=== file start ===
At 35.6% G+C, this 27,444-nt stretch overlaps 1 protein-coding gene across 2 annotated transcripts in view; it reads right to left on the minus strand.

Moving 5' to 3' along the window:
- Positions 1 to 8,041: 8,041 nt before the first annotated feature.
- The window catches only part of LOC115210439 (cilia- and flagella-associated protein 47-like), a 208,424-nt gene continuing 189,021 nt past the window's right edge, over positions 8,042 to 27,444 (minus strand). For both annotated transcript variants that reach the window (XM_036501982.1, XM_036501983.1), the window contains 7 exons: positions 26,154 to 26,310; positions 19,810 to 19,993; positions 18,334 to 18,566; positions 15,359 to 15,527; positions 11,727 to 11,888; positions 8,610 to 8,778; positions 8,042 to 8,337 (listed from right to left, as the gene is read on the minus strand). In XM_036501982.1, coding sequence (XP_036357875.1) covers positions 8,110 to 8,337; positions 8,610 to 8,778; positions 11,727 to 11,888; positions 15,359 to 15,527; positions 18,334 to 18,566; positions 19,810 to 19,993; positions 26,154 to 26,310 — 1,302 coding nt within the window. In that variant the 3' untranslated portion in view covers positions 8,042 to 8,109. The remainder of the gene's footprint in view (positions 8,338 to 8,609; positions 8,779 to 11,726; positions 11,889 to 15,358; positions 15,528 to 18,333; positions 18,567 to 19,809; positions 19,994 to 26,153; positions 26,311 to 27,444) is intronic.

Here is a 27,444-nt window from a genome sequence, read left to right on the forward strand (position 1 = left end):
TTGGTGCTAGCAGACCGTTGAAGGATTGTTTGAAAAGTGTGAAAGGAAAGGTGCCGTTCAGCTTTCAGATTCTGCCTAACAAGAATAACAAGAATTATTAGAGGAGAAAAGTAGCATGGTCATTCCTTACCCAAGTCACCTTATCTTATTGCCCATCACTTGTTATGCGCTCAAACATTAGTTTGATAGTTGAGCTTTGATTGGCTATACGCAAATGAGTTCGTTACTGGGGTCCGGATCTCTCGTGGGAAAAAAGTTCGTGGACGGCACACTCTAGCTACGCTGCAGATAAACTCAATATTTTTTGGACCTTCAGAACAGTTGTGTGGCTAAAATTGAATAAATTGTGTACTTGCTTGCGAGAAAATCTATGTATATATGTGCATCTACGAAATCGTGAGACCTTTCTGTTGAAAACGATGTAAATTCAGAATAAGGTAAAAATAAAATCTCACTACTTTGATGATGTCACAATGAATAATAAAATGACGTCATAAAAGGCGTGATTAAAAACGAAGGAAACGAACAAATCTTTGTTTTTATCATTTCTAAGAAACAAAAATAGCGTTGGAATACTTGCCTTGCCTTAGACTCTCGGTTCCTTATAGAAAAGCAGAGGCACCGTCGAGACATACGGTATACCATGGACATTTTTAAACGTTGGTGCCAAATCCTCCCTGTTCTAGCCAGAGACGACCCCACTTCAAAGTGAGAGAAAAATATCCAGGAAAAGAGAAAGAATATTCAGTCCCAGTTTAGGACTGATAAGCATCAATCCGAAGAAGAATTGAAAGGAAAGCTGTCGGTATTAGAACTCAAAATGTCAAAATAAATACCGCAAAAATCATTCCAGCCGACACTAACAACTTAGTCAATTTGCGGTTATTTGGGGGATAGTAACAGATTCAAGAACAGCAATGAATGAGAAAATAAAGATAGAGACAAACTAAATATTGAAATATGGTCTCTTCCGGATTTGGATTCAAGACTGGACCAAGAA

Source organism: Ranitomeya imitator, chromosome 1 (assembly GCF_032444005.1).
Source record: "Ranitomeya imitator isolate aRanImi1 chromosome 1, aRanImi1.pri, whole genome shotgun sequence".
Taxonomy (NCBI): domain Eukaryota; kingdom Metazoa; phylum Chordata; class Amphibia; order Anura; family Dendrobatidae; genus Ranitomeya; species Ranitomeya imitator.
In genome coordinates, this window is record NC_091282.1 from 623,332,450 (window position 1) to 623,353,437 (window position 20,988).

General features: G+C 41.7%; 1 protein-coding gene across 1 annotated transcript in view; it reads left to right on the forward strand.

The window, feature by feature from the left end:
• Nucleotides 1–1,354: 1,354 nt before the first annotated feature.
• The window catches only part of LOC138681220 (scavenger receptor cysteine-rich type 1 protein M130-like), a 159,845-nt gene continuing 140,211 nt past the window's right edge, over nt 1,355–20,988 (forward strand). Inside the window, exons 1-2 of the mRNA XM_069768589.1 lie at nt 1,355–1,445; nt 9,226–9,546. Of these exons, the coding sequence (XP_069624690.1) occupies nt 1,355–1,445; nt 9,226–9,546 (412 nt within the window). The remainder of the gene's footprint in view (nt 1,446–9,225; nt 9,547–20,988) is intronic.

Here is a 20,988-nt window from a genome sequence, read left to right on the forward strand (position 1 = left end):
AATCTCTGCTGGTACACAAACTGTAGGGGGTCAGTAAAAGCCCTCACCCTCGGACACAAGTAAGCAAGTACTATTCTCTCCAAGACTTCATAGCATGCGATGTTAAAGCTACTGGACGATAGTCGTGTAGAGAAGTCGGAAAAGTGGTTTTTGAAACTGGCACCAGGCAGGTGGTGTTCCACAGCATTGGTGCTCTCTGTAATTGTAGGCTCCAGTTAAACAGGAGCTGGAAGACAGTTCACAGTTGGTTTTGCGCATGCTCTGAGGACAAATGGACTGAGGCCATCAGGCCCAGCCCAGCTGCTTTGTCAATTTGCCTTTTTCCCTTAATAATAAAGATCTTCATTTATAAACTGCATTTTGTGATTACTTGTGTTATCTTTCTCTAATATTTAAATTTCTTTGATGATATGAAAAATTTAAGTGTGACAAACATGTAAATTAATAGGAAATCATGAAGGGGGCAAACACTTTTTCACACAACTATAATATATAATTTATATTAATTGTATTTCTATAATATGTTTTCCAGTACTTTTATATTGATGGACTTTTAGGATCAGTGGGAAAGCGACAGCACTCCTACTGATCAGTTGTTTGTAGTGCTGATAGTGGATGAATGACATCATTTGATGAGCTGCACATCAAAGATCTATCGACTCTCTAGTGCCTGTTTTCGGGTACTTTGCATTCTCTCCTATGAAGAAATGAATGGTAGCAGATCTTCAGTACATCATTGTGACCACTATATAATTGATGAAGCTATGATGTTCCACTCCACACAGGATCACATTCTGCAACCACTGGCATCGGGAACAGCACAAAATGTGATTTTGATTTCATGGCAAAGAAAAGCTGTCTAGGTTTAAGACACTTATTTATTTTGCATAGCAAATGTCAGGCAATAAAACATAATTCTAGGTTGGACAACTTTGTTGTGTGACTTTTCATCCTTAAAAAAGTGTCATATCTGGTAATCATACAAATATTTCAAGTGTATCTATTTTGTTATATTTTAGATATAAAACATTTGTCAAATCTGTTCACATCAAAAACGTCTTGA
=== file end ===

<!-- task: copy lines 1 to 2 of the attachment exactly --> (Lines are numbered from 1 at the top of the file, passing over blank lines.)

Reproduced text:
At 35.6% G+C, this 27,444-nt stretch overlaps 1 protein-coding gene across 2 annotated transcripts in view; it reads right to left on the minus strand.

Moving 5' to 3' along the window: